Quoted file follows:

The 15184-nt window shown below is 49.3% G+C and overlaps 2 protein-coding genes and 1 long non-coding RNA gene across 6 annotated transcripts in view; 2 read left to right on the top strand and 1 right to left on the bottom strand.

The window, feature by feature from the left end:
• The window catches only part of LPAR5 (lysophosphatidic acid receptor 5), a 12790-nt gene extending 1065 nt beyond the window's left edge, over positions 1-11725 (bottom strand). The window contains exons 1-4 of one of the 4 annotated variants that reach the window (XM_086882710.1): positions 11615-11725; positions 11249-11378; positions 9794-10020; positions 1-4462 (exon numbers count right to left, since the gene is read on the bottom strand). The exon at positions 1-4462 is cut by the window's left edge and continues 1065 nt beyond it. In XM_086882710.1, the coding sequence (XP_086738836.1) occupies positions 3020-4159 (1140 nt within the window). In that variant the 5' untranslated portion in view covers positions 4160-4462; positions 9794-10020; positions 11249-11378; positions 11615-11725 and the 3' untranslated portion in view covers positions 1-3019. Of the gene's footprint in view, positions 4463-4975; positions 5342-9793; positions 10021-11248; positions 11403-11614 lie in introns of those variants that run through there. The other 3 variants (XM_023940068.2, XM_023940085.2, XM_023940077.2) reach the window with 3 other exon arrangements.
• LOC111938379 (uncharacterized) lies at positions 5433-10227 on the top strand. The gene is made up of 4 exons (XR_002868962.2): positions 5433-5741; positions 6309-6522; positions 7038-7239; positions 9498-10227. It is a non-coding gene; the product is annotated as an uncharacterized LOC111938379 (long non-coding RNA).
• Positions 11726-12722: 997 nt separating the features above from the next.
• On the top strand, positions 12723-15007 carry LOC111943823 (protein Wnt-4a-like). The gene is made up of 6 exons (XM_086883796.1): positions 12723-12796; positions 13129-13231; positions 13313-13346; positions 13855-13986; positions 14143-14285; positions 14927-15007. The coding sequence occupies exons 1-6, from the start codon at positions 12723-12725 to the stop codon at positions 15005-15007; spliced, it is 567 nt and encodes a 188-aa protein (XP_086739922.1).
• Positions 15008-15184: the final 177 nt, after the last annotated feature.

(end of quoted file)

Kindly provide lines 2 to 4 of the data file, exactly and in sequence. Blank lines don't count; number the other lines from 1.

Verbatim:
The window, feature by feature from the left end:
• The window catches only part of LPAR5 (lysophosphatidic acid receptor 5), a 12790-nt gene extending 1065 nt beyond the window's left edge, over positions 1-11725 (bottom strand). The window contains exons 1-4 of one of the 4 annotated variants that reach the window (XM_086882710.1): positions 11615-11725; positions 11249-11378; positions 9794-10020; positions 1-4462 (exon numbers count right to left, since the gene is read on the bottom strand). The exon at positions 1-4462 is cut by the window's left edge and continues 1065 nt beyond it. In XM_086882710.1, the coding sequence (XP_086738836.1) occupies positions 3020-4159 (1140 nt within the window). In that variant the 5' untranslated portion in view covers positions 4160-4462; positions 9794-10020; positions 11249-11378; positions 11615-11725 and the 3' untranslated portion in view covers positions 1-3019. Of the gene's footprint in view, positions 4463-4975; positions 5342-9793; positions 10021-11248; positions 11403-11614 lie in introns of those variants that run through there. The other 3 variants (XM_023940068.2, XM_023940085.2, XM_023940077.2) reach the window with 3 other exon arrangements.
• LOC111938379 (uncharacterized) lies at positions 5433-10227 on the top strand. The gene is made up of 4 exons (XR_002868962.2): positions 5433-5741; positions 6309-6522; positions 7038-7239; positions 9498-10227. It is a non-coding gene; the product is annotated as an uncharacterized LOC111938379 (long non-coding RNA).